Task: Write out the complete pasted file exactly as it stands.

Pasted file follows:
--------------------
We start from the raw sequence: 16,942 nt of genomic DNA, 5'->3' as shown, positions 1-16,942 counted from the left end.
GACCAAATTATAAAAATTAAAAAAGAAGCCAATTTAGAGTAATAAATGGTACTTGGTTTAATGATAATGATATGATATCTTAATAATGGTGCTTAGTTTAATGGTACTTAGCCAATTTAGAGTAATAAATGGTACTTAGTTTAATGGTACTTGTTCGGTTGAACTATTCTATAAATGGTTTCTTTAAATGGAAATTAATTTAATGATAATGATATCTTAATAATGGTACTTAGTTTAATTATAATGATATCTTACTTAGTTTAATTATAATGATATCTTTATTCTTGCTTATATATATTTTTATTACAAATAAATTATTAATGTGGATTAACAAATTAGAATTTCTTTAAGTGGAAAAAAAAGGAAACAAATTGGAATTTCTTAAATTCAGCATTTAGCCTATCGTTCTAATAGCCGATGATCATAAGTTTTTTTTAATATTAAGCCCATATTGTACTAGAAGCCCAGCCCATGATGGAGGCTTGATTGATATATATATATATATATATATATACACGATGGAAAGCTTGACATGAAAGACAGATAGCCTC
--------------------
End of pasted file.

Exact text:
We start from the raw sequence: 16,942 nt of genomic DNA, 5'->3' as shown, positions 1-16,942 counted from the left end.
GACCAAATTATAAAAATTAAAAAAGAAGCCAATTTAGAGTAATAAATGGTACTTGGTTTAATGATAATGATATGATATCTTAATAATGGTGCTTAGTTTAATGGTACTTAGCCAATTTAGAGTAATAAATGGTACTTAGTTTAATGGTACTTGTTCGGTTGAACTATTCTATAAATGGTTTCTTTAAATGGAAATTAATTTAATGATAATGATATCTTAATAATGGTACTTAGTTTAATTATAATGATATCTTACTTAGTTTAATTATAATGATATCTTTATTCTTGCTTATATATATTTTTATTACAAATAAATTATTAATGTGGATTAACAAATTAGAATTTCTTTAAGTGGAAAAAAAAGGAAACAAATTGGAATTTCTTAAATTCAGCATTTAGCCTATCGTTCTAATAGCCGATGATCATAAGTTTTTTTTAATATTAAGCCCATATTGTACTAGAAGCCCAGCCCATGATGGAGGCTTGATTGATATATATATATATATATATATATACACGATGGAAAGCTTGACATGAAAGACAGATAGCCTC